Thursday, February 26, 2015

Rhubarb & Ginger Cake

The vegetable that everyone loves to use as a fruit, rhubarb is simply wonderful. Special whenever it's about it's a real treasure now during this bleak end of February. Deep into the 'hungry gap' - named for the lack of fresh new produce yet to mature whilst the last of the winter crops and storage of root veg and brassica's is running out - the prospect of another week of turnip mash or leek soup, boiled carrots and roasted beetroots to finish the month is less than delightful. I love these veg - along with parsnips and swede, celeriac and cabbage, mushrooms and kale - but it's been the backbone of the veg bag for months. Into the midst of the gloom early forced rhubarb appears at the market, the slender pink stalks a harbinger of spring and the very definition of joy.

Rhubarb grew first in Asia, the cold climes of Mongolia and Siberia were ideal. It was traded along the Silk Road into China and was taken into Italy sometime around the 16th century, from where it arrived in England in the early 1600's. Initially it was mostly medicinal - some strains are useful in the treatment of lung and liver ailments but it seems the wrong strain was introduced to England so cultivation as a source of drugs failed to thrive. Then in 1817 there happened one of those freak accidents that changed the fortunes of rhubarb completely. A gardener at Chelsea Physic Garden unwittingly covered the rhubarb in soil during the winter and later, when the dirt was cleared, rather than finding all the plants to be dead there were tender shoots that were far superior in flavour to the outdoor variety. So the idea of 'forcing' was born. Commercial growers in London began deliberately covering the plants with soil or manure in order to produce the blanched stems, some going further by lifting the roots and moving them inside heated sheds to simulate the arrival of spring.

In the 1870's forced rhubarb began to be grown in Yorkshire - the area now so famous for it that in 2010 it was awarded the Protected Designation of Origin by the European Commission. In perhaps the second lucky accident for forcing, the frost pocket holding Leeds, Wakefield and Morley combined with local conditions proved to be ideal. Sheds were specially constructed for the first time, the local heavy clay soil was particularly well suited, cheap coal from the local mines made heating the forcing sheds viable, there was plenty of horse manure and 'shoddy' - a by product of the local wool industry - was a perfect mulch for the young crowns. Warmth and moisture tricked the young plants into thinking it's spring, and so it grew its lovely bright pink stems; apparently you can hear the rhubarb crackle as it grows, something I would love to witness. Picking was done by hand in candlelight, pretty much the method still used today.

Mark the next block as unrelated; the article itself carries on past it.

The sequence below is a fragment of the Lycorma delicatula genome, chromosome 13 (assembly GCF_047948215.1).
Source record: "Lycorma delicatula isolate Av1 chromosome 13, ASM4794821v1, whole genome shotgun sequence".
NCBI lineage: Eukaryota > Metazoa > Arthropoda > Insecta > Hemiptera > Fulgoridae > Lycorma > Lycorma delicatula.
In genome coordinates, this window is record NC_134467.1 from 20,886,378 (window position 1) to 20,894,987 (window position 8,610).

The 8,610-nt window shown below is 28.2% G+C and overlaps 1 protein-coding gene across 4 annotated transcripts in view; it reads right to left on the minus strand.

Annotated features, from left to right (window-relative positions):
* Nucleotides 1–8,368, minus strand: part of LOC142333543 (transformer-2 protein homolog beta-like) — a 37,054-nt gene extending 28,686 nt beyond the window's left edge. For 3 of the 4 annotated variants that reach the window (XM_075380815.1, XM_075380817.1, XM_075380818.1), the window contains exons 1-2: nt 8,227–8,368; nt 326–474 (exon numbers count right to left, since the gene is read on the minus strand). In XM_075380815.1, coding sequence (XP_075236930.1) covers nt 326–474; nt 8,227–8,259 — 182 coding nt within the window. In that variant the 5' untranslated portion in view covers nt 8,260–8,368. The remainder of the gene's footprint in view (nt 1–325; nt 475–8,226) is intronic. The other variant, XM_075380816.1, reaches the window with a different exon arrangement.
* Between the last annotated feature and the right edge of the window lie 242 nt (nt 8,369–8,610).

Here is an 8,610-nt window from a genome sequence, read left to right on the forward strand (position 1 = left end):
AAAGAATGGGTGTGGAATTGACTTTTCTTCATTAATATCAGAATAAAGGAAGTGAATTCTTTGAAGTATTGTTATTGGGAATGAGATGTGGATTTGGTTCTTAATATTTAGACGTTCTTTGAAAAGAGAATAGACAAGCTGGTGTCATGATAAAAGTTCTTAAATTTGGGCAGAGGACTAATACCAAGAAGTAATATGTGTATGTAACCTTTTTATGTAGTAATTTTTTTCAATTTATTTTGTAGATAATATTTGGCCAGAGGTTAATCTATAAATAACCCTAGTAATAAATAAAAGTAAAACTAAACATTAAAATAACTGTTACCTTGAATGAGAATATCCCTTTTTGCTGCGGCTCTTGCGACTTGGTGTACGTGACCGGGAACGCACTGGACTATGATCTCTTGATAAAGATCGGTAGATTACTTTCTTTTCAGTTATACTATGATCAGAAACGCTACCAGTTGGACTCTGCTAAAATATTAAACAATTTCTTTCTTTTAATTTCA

So much rhubarb was produced each day and sent to market that the Great Northern Railway Company ran a special train - the Rhubarb Special! It ran nightly from just before Christmas till Easter to transport the crop to London Spitalfields and Covent Garden Markets, at its peak taking 200 tonnes of rhubarb a day. Imagine that.

It's a much smaller industry now but the forced rhubarb grown in Yorkshire is still very special indeed, its elegant sourness a lovely match for the delicate pink of the stalks. The care that goes into its production is well rewarded by showcasing the stalks. Rather than simply stewing them down to make crumble - my favourite way of using the later outdoor varieties - I really wanted to make cake. This recipe comes slightly adapted from Band of Bakers. The rhubarb is a perfect match with stem ginger, for both its sweetness and the tiny prickle of heat.

Rhubarb and Ginger Cake

You really need to use forced rhubarb for this cake, as the outdoor grown stuff would be too bitter

140g unsalted butter
200g soft light brown sugar
200g wholegrain spelt flour
2 teaspoons baking powder
2 eggs, whisked in a small bowl
5 pieces stem ginger in syrup, chopped fine, plus 2 tablespoons of syrup from the jar
Rhubarb stems, bright as you like, cut into 19cm lengths to fit the cake tin
Caster sugar for dredging

Preheat the oven to 180 C/350 F/gas 4. Grease and line a 20cm square cake tin, I used a loose bottomed one for ease of turning out.